Albania's historical hero, Skanderbeg is eulogised in the Skanderbeg museum, inside the walls of the Krujë castle. Its collection includes lots of 15th century military artifacts related to the Albanian-Ottoman wars, during which the castle was besieged four times by the Ottoman army. There is also a virtual shrine to Skanderbeg with modern sculpture and statuary.
During our visit it was thronged with schoolchildren, taking notes. There a a fine view to be had from the terrace of the museum
Kruje’s old bazaar is a charming place with cobbled streets and colourful shops... Mainly souvenir shops where you can buy traditional Albanian costumes, books, musical instruments, and different items from the communist days...
Very relaxed atmosphere, friendly service, and no aggressive salesmen... Just be a little careful when walking through the bazaar because the cobbled streets are quite slippery.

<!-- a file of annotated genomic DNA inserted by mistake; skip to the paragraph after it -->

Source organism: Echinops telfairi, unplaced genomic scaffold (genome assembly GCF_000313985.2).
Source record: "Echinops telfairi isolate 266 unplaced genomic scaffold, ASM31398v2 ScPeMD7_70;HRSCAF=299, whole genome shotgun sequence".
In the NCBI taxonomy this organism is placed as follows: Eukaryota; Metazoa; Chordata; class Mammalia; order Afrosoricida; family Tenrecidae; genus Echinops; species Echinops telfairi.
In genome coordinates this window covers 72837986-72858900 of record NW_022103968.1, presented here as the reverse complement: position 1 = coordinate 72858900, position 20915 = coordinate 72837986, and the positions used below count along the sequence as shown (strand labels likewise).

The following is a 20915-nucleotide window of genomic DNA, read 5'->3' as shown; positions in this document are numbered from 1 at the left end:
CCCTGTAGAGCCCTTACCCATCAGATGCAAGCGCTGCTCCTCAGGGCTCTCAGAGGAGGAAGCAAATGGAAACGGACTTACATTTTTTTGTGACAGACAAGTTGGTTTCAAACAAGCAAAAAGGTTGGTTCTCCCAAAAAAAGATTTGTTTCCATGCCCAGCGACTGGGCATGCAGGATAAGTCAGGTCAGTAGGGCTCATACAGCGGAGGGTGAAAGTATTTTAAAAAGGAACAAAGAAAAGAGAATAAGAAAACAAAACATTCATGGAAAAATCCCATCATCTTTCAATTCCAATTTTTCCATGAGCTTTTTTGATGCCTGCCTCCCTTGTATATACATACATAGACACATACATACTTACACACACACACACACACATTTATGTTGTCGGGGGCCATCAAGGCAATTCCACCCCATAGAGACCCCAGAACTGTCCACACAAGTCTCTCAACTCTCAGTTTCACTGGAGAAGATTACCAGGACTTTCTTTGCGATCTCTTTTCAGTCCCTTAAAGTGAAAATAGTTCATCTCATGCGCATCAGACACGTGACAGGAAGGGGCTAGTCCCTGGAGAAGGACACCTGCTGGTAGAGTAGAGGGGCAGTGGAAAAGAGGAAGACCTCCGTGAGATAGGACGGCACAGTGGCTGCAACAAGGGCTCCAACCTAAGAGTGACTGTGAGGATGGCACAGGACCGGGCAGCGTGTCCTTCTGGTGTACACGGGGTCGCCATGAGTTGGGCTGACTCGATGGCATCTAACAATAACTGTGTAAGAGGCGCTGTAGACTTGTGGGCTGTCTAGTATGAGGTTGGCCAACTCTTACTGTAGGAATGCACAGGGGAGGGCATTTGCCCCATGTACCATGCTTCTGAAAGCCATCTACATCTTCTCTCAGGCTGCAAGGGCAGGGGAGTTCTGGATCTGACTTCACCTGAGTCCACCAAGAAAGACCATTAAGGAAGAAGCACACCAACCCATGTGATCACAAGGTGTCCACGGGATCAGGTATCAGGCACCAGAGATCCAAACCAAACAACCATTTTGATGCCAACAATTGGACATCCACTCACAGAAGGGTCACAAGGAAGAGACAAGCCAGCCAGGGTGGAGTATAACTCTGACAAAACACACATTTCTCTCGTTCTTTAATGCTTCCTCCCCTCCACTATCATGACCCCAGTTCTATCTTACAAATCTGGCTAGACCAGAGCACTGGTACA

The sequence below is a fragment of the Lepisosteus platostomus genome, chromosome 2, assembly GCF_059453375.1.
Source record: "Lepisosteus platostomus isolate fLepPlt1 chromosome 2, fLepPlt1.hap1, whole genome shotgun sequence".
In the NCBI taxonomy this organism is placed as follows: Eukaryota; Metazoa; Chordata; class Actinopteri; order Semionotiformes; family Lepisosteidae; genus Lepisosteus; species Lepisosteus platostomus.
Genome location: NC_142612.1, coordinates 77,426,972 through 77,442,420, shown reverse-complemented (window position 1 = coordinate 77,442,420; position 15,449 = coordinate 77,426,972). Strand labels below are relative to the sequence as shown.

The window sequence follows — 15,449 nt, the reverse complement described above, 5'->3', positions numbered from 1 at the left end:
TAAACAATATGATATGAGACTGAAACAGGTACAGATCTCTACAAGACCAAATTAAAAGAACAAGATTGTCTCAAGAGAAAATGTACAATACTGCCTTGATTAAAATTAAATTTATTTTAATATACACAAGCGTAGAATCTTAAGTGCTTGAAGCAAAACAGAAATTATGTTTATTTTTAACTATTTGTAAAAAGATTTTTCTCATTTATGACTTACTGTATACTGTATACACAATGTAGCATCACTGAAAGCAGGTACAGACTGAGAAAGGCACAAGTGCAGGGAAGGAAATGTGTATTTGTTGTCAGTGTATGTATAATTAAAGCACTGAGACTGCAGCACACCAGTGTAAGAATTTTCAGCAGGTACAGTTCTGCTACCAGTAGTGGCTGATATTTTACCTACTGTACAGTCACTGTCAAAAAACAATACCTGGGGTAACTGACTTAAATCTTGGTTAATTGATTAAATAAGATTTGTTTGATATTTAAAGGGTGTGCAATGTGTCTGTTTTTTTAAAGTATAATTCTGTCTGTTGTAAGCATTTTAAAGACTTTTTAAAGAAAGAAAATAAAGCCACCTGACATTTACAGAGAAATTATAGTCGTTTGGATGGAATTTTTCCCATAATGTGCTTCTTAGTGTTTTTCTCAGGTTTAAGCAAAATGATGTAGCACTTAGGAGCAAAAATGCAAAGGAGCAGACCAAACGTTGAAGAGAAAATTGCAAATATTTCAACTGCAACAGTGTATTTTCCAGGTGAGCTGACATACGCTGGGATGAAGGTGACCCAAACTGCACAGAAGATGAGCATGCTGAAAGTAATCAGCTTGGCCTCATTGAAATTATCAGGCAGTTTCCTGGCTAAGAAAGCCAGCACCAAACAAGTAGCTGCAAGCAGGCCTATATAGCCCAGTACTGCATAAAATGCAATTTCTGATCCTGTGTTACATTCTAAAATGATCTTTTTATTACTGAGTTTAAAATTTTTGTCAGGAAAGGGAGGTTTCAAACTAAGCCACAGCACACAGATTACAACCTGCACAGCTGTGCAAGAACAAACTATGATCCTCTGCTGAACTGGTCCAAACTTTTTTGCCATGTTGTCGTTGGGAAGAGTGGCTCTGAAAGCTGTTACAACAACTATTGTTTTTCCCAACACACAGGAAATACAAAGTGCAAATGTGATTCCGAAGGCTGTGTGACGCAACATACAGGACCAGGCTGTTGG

The National Ethnographic Museum opened in 1989, in an old traditional house from 1764. It is two stories high, and consists of 15-16 small rooms; kitchen, sleeping room, living room, guest room, workshop area, and much more... All rooms are filled with old furniture, daily life objects, tools, and machines - giving a good view of how life was in Albania many years ago... OK, how life was for a wealthy family because the house used to belong to one of Albania’s wealthiest families, the Toptanis… But the museum is still a fascinating place with many interesting items and details.